Again, this is a work of complete fiction.
NOTE: This may not be as much fiction as originally thought–an article in the Toronto Star on Dec. 24th stated that Danielle Smith mentor and former Reform party strategist, Tom Flanagan, is on record as urging a non-compete agreement between the PCs and the Wildrose, with a cabinet position to Smith as one possible outcome. See the article at: http://www.thestar.com/news/canada/article/742546–a-wildrose-is-blooming-in
Once upon a time, there was a tired, crusty old political party that had been in power for 40 years. It had clearly run out of new ideas and its leader was so unpopular that the party feared a downright mutiny. The trouble was, the party leader had won the last election so handily that he believed his authority to be iron clad. He wouldn’t listen to the people who elected him.
Then, one day someone came up the idea of creating a new party! There was much joviality and no shortage of willing volunteers. The most vocal whiners and complainers were let loose to figure out the organizational details and build the new party unimpeded. Many of these cranky party members rushed to the new party and for a short time, things were relatively quiet. The naysayers and rebel rousers were merrily embroiled in the building of the new party and held small but raucous meetings where they got so caught up in their excitement that they sometimes broke out in hymns and talked tax cuts well into the wee hours. All the while, the old party continued to function as it always had, running the province into the ground and acting with impunity.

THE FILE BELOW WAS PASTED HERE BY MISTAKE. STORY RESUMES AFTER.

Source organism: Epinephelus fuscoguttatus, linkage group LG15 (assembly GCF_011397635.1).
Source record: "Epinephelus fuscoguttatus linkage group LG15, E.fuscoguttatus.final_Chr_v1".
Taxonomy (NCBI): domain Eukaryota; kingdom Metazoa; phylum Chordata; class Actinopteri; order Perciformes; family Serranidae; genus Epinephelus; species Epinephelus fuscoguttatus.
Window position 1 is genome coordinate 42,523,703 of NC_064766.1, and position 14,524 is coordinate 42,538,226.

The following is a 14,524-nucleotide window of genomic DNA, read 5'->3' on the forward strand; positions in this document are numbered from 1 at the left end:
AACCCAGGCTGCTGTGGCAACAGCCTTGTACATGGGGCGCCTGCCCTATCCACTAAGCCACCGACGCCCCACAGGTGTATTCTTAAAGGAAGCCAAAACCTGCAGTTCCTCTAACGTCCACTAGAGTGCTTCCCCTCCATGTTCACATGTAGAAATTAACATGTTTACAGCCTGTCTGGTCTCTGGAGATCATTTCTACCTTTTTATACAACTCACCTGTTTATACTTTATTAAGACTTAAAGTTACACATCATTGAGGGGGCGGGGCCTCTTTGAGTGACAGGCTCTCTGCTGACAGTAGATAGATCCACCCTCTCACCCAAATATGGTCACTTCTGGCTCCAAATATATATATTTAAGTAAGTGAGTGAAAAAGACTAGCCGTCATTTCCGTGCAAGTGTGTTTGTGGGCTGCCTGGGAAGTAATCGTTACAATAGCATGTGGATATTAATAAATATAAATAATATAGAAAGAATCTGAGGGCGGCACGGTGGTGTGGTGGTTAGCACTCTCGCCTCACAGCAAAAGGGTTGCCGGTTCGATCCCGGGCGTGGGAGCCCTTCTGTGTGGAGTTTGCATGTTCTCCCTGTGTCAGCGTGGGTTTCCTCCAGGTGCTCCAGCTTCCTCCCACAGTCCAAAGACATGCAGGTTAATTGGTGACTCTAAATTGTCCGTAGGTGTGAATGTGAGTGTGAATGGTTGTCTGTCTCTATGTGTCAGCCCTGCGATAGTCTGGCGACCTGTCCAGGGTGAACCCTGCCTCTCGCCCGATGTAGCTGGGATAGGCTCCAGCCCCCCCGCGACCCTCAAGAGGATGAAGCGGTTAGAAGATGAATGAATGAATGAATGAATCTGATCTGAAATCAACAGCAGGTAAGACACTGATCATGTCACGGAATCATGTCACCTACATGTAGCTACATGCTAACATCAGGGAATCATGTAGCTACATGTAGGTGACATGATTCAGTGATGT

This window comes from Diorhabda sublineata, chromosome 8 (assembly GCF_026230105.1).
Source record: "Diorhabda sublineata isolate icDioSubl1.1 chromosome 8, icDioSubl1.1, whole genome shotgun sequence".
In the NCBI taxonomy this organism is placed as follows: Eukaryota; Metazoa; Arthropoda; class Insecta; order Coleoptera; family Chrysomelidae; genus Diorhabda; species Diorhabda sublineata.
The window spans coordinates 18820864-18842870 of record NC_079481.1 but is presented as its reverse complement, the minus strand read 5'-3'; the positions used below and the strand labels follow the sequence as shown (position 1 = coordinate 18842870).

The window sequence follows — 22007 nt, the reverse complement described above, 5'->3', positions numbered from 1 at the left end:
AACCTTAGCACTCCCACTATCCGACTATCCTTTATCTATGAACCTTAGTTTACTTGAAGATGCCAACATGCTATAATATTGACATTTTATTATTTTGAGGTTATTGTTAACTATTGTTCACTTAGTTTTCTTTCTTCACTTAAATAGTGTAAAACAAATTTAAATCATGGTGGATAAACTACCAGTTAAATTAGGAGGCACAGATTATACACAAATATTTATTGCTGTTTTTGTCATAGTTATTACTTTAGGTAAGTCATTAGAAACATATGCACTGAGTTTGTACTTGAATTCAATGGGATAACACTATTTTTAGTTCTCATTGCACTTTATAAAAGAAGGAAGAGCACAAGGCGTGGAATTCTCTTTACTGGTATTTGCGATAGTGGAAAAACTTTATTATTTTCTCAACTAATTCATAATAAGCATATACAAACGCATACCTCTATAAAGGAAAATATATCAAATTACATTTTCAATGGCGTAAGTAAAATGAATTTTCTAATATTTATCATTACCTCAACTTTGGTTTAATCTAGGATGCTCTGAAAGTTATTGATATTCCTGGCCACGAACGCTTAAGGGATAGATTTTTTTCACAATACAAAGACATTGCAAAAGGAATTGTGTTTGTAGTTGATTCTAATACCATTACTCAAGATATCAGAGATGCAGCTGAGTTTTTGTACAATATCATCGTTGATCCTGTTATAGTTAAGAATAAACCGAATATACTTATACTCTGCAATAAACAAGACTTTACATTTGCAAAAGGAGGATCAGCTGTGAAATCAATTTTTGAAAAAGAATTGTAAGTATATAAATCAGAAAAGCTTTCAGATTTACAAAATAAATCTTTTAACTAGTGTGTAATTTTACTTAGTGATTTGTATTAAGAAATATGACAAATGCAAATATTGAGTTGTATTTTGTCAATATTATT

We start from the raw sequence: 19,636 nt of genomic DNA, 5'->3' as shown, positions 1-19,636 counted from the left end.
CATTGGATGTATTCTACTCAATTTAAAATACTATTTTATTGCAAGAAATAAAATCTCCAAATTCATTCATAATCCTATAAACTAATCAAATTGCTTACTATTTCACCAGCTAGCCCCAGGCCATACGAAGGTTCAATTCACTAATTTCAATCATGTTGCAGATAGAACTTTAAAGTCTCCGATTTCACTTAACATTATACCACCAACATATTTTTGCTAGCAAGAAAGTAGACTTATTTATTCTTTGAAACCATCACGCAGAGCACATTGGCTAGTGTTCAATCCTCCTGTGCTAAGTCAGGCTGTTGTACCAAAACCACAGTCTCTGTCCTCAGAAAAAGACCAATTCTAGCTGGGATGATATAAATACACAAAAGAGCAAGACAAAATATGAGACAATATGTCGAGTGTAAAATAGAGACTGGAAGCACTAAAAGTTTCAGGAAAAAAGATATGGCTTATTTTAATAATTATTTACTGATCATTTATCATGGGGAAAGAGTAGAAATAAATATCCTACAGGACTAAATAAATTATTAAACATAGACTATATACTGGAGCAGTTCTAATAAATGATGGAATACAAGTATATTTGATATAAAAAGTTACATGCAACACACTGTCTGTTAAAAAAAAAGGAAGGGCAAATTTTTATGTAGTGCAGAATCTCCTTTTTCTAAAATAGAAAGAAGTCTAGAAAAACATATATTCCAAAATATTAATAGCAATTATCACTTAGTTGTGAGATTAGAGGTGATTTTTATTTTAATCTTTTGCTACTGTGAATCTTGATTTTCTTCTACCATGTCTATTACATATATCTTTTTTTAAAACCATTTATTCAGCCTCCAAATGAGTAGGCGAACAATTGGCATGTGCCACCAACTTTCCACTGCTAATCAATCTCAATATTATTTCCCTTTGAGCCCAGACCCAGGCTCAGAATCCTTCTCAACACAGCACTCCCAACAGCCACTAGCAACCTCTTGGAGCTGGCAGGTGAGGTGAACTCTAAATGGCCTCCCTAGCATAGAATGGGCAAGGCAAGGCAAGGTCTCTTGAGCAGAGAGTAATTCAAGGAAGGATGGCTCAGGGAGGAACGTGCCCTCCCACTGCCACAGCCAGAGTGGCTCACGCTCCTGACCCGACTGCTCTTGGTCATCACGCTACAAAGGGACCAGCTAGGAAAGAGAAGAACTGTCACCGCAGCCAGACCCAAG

In time, of course, the new party began to stagnate. The members grew tired of seeing the same old people at their potluck suppers and were bored with writing anti-gay pamphlets. The leaders decided they needed to sell more memberships. The new party also realized with some trepidation that it must start to cannibalize the old party because there were only so many conservatives to go around. However, the new party was afraid it looked a little too much like the old party. A few people suggested they could perhaps wear disguises, but there was much doubt that this would work.
This is when the new party discovered a potential leader who looked and acted so completely different from anyone else, that at least one party organizer almost peed his pants with glee. A young, media savvy, well-dressed woman emerged from the shadows and there was an ecstatic rush of excitement. “See, we ARE different,” they said to themselves, as she looked down upon them from the throne they had made her. And the people across the province bought it–hook, line and sinker.